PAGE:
Second is a jet of water from the hose. On more robust plants, like shrubs and even roses, set your hose to spray and simply wash them away. Actually, rainfall and storms are a natural way of controlling aphids too. On more delicate plants, you a sprayer set to a more intense spray, and not to mist. A drop of dish liquid in the sprayer will make it more effective.
Third is Neem Oil. This natural substance is an oil that comes from pressing the seeds of the Neem tree, a tropical tree originally from India. It’s a great all-purpose plant protector, that both repels pests with it’s slightly unpleasant smell, and kills them when they eat it. Luckily predators aren’t eating the plant, so they are hardly affected at all. It doesn’t do much to hard-shelled insects either, so adult ladybugs are fine, and it doesn’t seem to affect bees either. Don’t spray it everywhere, just where you see groups of aphids.
Yes, if you grow cabbage-family plants, caterpillars can almost destroy your crop, and yes, in the garden they can sometimes destroy a very small plant. But most caterpillars just eat a little on a large plant, and the plant can easily spare a few leaves. Plus, these are the baby-stages of butterflies and moths, sometimes rare native species, so the ideal is to just let them be. So seeing a few caterpillars isn’t really The Invasion of the Zombie Plant Murderers, (but that is now showing at your local drive in).
Lacewings and Ladybugs, both adult (left) and larvae, eat aphids for breakfast, lunch and dinner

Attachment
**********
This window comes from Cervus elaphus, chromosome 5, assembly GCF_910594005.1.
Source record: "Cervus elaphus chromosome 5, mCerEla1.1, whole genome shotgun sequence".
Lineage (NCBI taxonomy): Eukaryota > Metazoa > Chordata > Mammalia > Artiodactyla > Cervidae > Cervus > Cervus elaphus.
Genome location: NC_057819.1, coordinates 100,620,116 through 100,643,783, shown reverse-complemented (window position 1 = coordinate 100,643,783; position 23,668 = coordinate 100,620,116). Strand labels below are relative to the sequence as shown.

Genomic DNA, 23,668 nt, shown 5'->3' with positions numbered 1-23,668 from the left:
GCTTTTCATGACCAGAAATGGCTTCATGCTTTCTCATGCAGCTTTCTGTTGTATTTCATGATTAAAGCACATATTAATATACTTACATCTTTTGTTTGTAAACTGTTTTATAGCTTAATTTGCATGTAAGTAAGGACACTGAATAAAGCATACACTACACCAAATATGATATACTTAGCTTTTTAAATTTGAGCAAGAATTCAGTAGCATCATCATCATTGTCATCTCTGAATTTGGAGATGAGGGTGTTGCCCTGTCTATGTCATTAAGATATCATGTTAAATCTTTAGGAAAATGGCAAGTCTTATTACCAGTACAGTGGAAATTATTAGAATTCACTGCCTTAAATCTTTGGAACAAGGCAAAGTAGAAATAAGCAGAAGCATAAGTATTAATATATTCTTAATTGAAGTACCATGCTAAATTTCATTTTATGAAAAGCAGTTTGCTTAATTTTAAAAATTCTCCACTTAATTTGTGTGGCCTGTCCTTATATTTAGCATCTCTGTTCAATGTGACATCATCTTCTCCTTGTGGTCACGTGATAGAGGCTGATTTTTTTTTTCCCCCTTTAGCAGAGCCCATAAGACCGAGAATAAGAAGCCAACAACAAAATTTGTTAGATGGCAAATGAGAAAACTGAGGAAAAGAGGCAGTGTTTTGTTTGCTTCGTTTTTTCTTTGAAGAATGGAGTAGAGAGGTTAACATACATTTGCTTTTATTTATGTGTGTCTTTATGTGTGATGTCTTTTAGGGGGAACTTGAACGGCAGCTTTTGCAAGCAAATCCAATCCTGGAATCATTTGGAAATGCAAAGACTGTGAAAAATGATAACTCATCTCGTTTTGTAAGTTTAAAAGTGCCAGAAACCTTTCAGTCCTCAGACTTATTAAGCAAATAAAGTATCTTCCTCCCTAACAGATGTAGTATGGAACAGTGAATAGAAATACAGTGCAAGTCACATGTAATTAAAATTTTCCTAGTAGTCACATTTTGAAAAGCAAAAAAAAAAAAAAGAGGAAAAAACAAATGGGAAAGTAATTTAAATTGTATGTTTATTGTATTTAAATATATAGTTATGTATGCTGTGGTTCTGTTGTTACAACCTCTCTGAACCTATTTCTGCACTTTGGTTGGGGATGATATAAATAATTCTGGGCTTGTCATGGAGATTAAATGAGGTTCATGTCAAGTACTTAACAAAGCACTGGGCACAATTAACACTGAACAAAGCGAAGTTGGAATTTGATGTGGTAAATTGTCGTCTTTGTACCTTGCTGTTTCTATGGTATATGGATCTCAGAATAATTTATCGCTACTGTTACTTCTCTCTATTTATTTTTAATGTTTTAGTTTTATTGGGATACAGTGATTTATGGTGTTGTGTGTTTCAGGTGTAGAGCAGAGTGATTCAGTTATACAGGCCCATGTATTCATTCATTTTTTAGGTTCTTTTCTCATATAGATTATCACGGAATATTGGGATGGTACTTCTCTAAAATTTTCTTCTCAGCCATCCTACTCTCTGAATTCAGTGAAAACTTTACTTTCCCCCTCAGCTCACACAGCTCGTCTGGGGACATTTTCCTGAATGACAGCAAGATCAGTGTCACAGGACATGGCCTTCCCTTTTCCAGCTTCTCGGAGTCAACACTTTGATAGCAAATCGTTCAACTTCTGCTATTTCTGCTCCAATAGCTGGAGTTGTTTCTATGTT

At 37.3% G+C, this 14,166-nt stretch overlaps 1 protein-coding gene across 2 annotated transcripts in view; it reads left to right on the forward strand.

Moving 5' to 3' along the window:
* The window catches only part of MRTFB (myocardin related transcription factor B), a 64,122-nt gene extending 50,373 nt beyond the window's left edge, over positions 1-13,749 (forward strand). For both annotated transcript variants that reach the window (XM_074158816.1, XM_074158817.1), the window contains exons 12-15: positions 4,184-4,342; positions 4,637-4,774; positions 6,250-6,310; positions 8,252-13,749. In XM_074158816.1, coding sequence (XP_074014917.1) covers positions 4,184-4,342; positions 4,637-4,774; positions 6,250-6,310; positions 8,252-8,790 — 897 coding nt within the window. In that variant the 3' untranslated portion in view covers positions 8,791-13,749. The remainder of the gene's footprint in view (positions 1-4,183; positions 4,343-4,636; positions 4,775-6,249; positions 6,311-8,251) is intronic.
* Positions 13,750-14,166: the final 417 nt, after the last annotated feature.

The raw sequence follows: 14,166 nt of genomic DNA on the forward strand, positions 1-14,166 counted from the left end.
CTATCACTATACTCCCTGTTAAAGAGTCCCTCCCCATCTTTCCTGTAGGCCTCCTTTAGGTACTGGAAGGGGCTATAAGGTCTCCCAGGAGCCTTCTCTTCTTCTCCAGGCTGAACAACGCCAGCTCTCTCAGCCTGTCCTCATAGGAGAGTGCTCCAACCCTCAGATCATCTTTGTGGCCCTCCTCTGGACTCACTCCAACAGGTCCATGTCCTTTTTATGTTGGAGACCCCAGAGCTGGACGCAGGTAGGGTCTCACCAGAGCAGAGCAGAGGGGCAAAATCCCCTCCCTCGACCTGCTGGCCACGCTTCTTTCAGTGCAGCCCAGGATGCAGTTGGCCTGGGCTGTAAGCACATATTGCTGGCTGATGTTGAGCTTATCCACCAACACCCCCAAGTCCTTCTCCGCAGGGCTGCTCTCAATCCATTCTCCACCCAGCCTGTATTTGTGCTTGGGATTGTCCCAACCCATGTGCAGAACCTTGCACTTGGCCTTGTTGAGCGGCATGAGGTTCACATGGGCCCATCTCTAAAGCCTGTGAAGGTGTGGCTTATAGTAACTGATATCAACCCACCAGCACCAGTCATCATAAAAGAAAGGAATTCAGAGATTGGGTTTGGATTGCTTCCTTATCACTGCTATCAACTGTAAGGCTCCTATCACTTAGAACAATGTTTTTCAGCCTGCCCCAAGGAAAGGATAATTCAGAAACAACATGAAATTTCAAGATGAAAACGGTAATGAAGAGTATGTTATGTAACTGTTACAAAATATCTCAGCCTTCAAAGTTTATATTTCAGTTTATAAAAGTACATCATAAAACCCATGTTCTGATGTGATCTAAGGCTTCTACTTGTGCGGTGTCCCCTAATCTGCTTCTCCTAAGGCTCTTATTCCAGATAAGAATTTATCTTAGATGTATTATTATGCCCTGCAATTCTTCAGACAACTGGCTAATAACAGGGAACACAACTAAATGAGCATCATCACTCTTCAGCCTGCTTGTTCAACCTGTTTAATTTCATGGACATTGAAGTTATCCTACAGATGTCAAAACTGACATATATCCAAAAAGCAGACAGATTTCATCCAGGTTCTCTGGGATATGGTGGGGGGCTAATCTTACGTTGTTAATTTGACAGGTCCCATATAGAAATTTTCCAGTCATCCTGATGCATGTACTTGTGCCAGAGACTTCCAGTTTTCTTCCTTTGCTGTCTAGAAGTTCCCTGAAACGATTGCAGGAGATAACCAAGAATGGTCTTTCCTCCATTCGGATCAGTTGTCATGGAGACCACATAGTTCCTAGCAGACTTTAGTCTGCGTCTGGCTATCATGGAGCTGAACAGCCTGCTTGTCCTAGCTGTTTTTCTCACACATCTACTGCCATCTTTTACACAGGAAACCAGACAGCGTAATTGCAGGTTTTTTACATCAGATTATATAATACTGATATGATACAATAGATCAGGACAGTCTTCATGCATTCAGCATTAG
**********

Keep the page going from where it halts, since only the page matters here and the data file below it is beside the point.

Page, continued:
Caterpillars are also easily controlled simply by picking them off with your hands. If you don’t like the ‘squishing’ part, just drop them into a container of hot soapy water and they are dead. So if you have more than a few on a plant, the simplest thing is just to pick them off to reduce the amount of damage. If they are small and abundant, Neem Oil should take care of them.
Some Plant Diseases that Aren’t an Outbreak of the Plague
Yes, of course there are some serious plant-destroying diseases our there – ask any elderly person about the elm trees that used to grow on their street – until Dutch Elm Disease destroyed millions of them across the country. And yes, learning to recognize the signs of serious diseases is something a good gardener needs to know. Mostly, serious diseases are linked to specific groups of plants, so recognizing them means linking what the plant is with the visual characteristics of the disease. So I am not minimizing the presence of dangerous diseases (or harmful insects either).
BUT. Just as a cough isn’t usually lung cancer, leaf spots are usually just leaf spots, not emblems of doom. Particularly as the growing season goes on, the perfect growth of spring turns into the blemished look of late summer. By then, though, plants have done most of their growing, and stored what they need for the next spring, so their leaves aren’t as important to them anymore.
This fungal disease is one of the most common problem on many shrubs and bushes. Lilac trees, for example, almost always get it to some degree every year. Luckily it is easy to recognize, and not likely to be confused with anything more serious. If you see a white or gray powder on the leaves, and maybe they look a little puckered, that’s powdery mildew. This is a disease that loves hot, humid weather, which is why it usually only arrives after mid-summer.
Mostly you can ignore this diseases – it isn’t hurting anything much, especially on bigger shrubs and trees. If you have it on roses – and garden phlox are another flowering plant that easily gets it – then there is a very simple control, that has actually been shown to be at least as effective as chemicals, and often more effective.